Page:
LA Auto Show 2016: Nerd’s Eye View – Ford
Ford has been pushing a lot of performance within their product lineup. Much of that pushing has taken the form of placing their Ecoboost technology in everything they make. However, they do have some other goodies too that don’t involve turbos. For the type of guys who got pissed that Ford put a twin turbo V6 in the Ford GT, they’re really going to be pissed about what Ford did to the new Raptor.
Gone is the 6.2L iron block V8- replaced with 3.5L aluminum block V6 with a pair of turbos. The V8 was rated at 411hp@5500rpm and 434 lb-ft @4500. The new V6 comes in with 450hp@5000rpm and 510 lb-ft@3500rpm. So, the twin-turbo V6 has more power and torque at lower rpms. Even with all the extra turbo bits, I’m guessing the V6 package is lighter because the engine is shorter by a cylinder, along with changing the block material from cast iron to aluminum. For turbo sizing, I consider 100hp/L typical for a street car with a fat bottom-end. 150hp/L is typical for a moderate performance car like an Evo or Golf R. Trade a little bit of that grunt at 2000rpm for more top-end. This new Raptor engine comes just under 130hp/L, so it should still have pretty decent low-end and massive mid-range. If the bottom-end is similar to that of the Ford GT, well, it should be reliable past 600hp. And, we all know how well turbo engines take to tuning.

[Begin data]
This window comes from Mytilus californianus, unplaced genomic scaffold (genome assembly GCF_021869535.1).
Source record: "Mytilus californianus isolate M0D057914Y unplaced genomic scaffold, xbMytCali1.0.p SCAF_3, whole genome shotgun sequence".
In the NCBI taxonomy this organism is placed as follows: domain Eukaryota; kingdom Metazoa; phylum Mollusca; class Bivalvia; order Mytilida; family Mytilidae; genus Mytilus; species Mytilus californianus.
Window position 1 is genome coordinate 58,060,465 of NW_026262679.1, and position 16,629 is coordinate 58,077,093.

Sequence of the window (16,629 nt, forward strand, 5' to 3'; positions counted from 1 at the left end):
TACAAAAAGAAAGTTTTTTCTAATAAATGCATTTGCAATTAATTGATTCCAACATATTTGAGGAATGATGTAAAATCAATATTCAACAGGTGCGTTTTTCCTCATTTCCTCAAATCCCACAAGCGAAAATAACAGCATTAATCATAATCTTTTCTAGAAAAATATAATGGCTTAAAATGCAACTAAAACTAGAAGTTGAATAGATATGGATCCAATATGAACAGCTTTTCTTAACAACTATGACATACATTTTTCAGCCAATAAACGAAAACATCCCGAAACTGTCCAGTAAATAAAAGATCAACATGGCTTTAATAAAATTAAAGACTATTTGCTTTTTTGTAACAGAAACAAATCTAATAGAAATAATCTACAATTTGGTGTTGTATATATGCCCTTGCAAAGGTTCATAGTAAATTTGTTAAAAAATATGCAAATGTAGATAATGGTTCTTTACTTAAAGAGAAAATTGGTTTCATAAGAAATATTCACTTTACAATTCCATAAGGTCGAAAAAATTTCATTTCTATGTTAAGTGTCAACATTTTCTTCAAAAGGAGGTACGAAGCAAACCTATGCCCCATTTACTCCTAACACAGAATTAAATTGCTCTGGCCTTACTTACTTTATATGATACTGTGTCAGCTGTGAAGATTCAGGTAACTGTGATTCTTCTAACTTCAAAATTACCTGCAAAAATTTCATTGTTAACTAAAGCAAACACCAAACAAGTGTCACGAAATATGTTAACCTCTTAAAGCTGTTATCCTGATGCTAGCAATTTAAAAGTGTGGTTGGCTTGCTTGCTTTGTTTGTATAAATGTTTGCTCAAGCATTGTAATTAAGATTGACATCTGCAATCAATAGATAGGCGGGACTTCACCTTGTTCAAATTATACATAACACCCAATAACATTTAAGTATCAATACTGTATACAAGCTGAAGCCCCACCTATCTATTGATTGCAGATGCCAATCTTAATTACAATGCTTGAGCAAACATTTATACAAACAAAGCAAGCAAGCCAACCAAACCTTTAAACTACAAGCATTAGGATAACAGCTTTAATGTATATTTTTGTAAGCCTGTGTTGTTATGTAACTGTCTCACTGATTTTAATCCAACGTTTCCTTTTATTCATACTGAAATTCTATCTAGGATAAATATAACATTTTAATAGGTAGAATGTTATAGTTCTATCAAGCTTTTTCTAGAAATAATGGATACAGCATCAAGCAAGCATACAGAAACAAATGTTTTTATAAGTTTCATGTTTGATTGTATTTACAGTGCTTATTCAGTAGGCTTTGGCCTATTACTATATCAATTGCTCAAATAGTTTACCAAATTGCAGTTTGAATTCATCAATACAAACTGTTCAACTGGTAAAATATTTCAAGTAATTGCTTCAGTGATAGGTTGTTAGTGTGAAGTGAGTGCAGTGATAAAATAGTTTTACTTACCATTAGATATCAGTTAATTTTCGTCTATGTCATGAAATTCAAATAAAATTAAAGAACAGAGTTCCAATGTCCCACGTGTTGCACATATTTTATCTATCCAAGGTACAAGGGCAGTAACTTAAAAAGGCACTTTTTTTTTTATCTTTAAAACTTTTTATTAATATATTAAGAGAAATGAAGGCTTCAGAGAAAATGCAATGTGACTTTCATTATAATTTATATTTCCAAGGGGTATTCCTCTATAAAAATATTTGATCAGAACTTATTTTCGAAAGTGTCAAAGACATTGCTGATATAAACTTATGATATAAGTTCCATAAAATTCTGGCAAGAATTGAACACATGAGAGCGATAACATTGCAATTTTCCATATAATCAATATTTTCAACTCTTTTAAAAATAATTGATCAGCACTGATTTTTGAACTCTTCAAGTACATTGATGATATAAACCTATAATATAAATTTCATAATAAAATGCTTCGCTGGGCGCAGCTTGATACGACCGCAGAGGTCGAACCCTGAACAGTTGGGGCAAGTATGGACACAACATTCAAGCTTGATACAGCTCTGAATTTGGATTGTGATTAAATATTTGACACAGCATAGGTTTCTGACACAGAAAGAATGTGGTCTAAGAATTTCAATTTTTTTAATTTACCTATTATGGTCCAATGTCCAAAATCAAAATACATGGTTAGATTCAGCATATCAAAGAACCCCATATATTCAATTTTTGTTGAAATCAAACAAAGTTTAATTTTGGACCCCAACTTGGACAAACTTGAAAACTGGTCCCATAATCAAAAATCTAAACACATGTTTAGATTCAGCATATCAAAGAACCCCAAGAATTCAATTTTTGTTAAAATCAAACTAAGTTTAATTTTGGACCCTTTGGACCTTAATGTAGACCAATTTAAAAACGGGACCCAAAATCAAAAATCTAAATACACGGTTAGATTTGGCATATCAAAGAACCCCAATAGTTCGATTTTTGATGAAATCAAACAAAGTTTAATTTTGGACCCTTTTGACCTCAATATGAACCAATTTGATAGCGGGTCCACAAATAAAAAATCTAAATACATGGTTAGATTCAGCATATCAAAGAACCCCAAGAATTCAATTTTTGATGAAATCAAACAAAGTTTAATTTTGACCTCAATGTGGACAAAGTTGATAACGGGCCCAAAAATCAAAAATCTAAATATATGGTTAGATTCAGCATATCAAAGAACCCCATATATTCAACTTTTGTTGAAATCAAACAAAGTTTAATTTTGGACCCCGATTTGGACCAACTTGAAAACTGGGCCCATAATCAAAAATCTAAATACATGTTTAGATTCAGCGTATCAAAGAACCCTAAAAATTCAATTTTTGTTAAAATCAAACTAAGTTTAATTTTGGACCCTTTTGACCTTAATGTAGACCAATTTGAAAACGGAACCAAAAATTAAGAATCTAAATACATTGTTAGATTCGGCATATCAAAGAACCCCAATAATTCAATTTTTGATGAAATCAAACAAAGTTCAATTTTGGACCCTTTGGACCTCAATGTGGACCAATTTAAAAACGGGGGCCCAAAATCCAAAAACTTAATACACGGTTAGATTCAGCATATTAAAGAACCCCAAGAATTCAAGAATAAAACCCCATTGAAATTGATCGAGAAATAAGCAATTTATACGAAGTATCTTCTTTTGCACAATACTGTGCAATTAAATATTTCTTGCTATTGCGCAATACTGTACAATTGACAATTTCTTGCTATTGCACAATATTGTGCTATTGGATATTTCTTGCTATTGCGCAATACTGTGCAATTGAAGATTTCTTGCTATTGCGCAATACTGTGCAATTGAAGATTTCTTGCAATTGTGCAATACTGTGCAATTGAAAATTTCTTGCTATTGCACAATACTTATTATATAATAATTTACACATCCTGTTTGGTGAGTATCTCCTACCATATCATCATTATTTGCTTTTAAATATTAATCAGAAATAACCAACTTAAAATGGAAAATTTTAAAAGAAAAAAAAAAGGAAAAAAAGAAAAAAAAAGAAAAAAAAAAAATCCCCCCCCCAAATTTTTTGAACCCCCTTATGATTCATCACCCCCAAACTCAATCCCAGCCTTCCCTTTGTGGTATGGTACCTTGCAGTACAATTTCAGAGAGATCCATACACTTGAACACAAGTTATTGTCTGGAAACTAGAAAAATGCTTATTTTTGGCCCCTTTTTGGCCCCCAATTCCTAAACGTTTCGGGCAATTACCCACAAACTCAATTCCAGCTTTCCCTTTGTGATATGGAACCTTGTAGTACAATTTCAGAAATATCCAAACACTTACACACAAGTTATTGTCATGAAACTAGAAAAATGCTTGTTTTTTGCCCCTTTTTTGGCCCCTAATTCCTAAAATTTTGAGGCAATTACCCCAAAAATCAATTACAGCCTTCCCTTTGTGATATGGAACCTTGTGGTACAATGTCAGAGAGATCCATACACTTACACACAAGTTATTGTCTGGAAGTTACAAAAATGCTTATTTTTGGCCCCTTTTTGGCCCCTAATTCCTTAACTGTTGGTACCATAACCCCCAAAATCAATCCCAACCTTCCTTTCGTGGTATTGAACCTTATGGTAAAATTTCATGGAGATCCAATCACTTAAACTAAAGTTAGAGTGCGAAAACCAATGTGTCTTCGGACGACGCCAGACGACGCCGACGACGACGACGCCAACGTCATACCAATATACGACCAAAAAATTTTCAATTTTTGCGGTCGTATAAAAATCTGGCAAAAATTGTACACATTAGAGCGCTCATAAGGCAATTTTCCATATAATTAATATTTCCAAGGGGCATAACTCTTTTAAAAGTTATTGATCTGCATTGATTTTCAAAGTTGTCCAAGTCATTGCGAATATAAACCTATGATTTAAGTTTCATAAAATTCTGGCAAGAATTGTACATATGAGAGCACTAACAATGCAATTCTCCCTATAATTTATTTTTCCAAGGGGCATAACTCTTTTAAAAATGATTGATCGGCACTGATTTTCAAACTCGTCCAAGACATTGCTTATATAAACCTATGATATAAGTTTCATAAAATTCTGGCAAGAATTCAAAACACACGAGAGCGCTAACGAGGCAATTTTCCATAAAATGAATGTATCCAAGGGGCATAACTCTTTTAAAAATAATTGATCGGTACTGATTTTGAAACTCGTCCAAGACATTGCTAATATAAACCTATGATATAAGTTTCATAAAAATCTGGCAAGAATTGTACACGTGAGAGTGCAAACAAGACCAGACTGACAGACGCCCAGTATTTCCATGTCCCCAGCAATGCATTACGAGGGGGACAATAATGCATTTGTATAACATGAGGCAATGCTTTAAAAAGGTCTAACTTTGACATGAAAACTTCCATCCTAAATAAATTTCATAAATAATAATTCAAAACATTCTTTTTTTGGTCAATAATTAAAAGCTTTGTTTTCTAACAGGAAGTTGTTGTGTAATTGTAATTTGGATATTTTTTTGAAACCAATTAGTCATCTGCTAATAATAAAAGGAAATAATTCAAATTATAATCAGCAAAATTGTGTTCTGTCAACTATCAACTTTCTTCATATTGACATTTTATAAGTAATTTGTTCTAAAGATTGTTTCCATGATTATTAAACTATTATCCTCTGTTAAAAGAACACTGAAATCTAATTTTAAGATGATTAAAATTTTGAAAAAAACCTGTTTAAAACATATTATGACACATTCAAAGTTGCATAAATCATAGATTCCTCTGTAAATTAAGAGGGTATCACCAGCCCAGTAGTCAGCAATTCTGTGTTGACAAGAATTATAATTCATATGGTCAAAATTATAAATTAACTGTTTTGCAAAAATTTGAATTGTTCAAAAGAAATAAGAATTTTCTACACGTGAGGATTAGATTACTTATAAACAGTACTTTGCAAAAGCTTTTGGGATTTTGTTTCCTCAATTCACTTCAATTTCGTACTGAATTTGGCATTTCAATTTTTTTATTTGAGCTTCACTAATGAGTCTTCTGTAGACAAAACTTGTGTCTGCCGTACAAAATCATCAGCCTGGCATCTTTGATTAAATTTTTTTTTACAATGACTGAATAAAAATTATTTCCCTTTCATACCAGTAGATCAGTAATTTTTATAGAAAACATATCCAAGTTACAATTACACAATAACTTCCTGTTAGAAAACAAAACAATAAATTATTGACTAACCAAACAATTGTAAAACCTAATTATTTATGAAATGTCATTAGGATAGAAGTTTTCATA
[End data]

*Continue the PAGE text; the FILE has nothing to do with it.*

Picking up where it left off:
The Borg Warner turbos use linear electronic actuators which necessitates the extra little linkage between the actuator and the wastegate arm. The wastegate arm travels in an arc, whereas the actuator goes straight, hence the need for the link. The standard pressure actuator we’re all familiar with has a gimble which allows the actuator rod to angle.
There is one turbo for each bank of three cylinders, so a single scroll turbo is used. Looking at the turbine wheel, it has a full back disk for maximum efficiency and therefore power. It does have the trade-off of a bit more mass and inertia. The oil drain tube has a bellows joint to allow for thermal expansion and vibrations.
This tube should be the coolant line for the turbo being fed from the cylinder head. I’d guess that’s a coolant temperature sensor right underneath the tube port. Looking at the wastegate flapper, it has a single flat plate to provide anti-rotation so the flapper doesn’t spin itself off.